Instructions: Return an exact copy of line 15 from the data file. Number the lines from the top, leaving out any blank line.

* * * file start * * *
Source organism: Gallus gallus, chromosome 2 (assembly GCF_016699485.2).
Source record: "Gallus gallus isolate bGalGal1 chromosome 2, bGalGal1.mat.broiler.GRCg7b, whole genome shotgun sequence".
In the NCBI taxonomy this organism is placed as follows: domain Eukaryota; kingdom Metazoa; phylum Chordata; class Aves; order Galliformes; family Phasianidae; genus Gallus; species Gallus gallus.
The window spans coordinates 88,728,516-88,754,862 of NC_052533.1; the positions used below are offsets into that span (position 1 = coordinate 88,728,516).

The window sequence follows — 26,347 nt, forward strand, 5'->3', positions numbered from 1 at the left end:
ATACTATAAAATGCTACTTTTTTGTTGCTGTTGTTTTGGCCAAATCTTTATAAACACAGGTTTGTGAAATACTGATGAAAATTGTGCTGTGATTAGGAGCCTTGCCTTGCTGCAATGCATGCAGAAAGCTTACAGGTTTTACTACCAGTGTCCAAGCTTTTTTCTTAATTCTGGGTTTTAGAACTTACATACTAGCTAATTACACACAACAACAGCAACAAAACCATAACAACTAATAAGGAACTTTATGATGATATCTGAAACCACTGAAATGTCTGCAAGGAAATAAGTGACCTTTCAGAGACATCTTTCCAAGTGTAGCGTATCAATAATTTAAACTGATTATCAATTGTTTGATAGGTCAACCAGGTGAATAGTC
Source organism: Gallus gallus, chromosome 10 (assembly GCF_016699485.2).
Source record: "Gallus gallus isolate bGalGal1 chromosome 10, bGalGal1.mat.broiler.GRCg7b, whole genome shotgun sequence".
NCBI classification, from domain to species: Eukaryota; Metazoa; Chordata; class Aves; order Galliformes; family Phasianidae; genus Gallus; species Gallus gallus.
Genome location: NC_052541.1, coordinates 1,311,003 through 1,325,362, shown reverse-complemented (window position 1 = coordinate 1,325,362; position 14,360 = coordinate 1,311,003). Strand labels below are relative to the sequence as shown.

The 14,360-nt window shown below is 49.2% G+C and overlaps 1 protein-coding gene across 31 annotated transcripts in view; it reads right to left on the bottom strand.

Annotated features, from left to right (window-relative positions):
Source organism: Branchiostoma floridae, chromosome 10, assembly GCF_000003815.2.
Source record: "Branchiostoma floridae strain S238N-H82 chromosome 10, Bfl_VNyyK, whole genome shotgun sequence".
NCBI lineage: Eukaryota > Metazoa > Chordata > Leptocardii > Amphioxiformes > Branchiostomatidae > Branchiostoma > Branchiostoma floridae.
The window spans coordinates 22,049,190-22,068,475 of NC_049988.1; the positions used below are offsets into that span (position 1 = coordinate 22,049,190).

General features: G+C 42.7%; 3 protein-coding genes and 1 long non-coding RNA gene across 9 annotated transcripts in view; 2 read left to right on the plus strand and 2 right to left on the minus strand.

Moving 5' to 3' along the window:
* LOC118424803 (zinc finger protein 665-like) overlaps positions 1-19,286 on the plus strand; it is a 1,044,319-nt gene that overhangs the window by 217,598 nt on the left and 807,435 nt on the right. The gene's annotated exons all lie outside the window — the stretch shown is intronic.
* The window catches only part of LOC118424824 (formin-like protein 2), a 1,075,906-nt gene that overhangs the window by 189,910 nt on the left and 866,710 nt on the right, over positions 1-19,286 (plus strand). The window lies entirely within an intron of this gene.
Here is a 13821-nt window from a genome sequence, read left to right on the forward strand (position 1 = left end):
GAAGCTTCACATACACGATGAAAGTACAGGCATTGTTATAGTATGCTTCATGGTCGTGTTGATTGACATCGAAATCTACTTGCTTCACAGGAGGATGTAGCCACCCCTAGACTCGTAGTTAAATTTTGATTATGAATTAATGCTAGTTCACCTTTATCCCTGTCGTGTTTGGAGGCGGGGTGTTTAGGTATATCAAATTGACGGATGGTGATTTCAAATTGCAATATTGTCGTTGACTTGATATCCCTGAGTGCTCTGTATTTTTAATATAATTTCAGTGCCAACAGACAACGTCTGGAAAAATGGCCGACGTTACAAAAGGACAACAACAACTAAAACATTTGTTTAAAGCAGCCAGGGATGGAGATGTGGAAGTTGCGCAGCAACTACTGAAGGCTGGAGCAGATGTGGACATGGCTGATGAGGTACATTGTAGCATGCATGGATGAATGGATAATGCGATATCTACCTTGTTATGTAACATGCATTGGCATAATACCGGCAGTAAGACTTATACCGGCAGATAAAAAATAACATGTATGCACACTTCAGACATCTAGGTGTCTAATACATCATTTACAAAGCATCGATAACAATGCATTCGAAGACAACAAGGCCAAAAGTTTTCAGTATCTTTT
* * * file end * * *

NCBI lineage: Eukaryota > Metazoa > Chordata > Leptocardii > Amphioxiformes > Branchiostomatidae > Branchiostoma > Branchiostoma floridae.